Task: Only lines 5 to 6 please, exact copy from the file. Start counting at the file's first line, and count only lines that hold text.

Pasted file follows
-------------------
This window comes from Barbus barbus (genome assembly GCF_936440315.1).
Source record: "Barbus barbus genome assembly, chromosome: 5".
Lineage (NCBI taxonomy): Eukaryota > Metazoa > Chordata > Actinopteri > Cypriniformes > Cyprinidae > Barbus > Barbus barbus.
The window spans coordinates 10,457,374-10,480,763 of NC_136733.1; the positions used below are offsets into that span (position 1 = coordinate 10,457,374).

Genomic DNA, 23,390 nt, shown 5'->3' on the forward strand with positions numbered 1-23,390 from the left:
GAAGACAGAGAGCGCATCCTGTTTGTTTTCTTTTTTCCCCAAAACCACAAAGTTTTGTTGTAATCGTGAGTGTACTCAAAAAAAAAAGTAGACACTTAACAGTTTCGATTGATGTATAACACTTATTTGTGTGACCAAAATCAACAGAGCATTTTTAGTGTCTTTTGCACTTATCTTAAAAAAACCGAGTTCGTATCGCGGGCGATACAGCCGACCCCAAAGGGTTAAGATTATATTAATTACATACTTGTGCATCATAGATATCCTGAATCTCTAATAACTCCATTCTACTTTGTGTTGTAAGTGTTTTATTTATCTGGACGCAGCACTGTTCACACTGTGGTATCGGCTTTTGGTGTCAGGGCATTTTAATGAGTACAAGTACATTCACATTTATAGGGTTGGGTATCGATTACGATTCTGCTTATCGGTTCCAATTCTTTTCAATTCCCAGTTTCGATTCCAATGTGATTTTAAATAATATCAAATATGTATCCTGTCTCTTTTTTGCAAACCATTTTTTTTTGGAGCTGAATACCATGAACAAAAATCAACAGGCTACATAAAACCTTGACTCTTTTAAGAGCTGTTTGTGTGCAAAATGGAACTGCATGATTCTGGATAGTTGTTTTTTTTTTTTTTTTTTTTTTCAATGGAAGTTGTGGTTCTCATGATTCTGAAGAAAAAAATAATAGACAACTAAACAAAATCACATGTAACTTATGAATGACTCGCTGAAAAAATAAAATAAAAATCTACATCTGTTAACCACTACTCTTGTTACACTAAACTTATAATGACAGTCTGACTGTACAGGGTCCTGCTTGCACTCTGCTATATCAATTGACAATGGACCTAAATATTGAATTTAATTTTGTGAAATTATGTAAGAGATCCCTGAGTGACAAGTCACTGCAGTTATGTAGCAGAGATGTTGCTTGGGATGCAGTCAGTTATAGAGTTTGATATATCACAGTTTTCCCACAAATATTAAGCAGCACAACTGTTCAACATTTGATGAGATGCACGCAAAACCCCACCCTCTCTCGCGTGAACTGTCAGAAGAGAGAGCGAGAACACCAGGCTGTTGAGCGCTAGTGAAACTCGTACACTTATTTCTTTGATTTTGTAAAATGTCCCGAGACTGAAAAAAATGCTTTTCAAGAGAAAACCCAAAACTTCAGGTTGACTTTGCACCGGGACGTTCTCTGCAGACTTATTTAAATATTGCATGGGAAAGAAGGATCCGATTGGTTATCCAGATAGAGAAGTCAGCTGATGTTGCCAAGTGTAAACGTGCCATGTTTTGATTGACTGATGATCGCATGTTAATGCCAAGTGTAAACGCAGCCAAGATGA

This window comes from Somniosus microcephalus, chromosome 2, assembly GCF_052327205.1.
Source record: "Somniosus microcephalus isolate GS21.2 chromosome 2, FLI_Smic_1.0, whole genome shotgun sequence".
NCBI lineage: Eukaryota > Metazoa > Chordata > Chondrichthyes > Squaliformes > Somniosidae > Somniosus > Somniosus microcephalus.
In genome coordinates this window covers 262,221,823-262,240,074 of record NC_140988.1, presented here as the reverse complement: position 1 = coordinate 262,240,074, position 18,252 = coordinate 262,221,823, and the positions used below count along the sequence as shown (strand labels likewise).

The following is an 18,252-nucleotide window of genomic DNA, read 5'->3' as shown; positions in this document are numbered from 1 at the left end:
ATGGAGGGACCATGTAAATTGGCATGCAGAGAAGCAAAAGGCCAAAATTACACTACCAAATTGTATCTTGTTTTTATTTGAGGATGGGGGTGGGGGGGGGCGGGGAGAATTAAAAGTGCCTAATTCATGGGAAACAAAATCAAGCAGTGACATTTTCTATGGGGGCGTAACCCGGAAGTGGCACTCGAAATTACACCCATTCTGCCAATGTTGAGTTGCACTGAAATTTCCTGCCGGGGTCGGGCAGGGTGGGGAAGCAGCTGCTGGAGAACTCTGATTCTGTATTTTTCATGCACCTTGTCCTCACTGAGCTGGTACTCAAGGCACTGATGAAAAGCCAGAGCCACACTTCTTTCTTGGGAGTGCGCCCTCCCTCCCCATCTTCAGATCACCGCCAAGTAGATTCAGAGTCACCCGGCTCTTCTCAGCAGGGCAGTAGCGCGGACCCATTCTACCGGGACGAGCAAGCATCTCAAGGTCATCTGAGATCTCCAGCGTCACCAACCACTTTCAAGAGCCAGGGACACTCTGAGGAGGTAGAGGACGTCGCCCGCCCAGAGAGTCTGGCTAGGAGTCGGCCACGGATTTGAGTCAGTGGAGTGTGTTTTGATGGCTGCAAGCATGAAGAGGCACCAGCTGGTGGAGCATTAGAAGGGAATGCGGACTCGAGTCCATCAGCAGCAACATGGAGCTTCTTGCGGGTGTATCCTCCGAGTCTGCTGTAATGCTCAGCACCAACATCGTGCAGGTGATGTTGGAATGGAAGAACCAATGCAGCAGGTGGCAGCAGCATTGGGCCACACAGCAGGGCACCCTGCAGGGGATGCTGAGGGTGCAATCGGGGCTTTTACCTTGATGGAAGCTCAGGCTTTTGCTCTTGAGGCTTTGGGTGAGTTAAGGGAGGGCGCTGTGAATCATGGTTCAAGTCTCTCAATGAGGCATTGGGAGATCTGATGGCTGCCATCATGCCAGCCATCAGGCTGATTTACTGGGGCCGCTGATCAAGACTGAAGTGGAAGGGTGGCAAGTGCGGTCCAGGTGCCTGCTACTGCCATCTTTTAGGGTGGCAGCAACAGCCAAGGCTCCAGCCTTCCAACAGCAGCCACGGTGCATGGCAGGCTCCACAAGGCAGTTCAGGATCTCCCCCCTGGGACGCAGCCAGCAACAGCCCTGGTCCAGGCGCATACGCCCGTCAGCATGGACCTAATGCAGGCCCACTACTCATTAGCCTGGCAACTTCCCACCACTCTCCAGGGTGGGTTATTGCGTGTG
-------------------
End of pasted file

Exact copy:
Genomic DNA, 23,390 nt, shown 5'->3' on the forward strand with positions numbered 1-23,390 from the left:
GAAGACAGAGAGCGCATCCTGTTTGTTTTCTTTTTTCCCCAAAACCACAAAGTTTTGTTGTAATCGTGAGTGTACTCAAAAAAAAAAGTAGACACTTAACAGTTTCGATTGATGTATAACACTTATTTGTGTGACCAAAATCAACAGAGCATTTTTAGTGTCTTTTGCACTTATCTTAAAAAAACCGAGTTCGTATCGCGGGCGATACAGCCGACCCCAAAGGGTTAAGATTATATTAATTACATACTTGTGCATCATAGATATCCTGAATCTCTAATAACTCCATTCTACTTTGTGTTGTAAGTGTTTTATTTATCTGGACGCAGCACTGTTCACACTGTGGTATCGGCTTTTGGTGTCAGGGCATTTTAATGAGTACAAGTACATTCACATTTATAGGGTTGGGTATCGATTACGATTCTGCTTATCGGTTCCAATTCTTTTCAATTCCCAGTTTCGATTCCAATGTGATTTTAAATAATATCAAATATGTATCCTGTCTCTTTTTTGCAAACCATTTTTTTTTGGAGCTGAATACCATGAACAAAAATCAACAGGCTACATAAAACCTTGACTCTTTTAAGAGCTGTTTGTGTGCAAAATGGAACTGCATGATTCTGGATAGTTGTTTTTTTTTTTTTTTTTTTTTTCAATGGAAGTTGTGGTTCTCATGATTCTGAAGAAAAAAATAATAGACAACTAAACAAAATCACATGTAACTTATGAATGACTCGCTGAAAAAATAAAATAAAAATCTACATCTGTTAACCACTACTCTTGTTACACTAAACTTATAATGACAGTCTGACTGTACAGGGTCCTGCTTGCACTCTGCTATATCAATTGACAATGGACCTAAATATTGAATTTAATTTTGTGAAATTATGTAAGAGATCCCTGAGTGACAAGTCACTGCAGTTATGTAGCAGAGATGTTGCTTGGGATGCAGTCAGTTATAGAGTTTGATATATCACAGTTTTCCCACAAATATTAAGCAGCACAACTGTTCAACATTTGATGAGATGCACGCAAAACCCCACCCTCTCTCGCGTGAACTGTCAGAAGAGAGAGCGAGAACACCAGGCTGTTGAGCGCTAGTGAAACTCGTACACTTATTTCTTTGATTTTGTAAAATGTCCCGAGACTGAAAAAAATGCTTTTCAAGAGAAAACCCAAAACTTCAGGTTGACTTTGCACCGGGACGTTCTCTGCAGACTTATTTAAATATTGCATGGGAAAGAAGGATCCGATTGGTTATCCAGATAGAGAAGTCAGCTGATGTTGCCAAGTGTAAACGTGCCATGTTTTGATTGACTGATGATCGCATGTTAATGCCAAGTGTAAACGCAGCCAAGATGA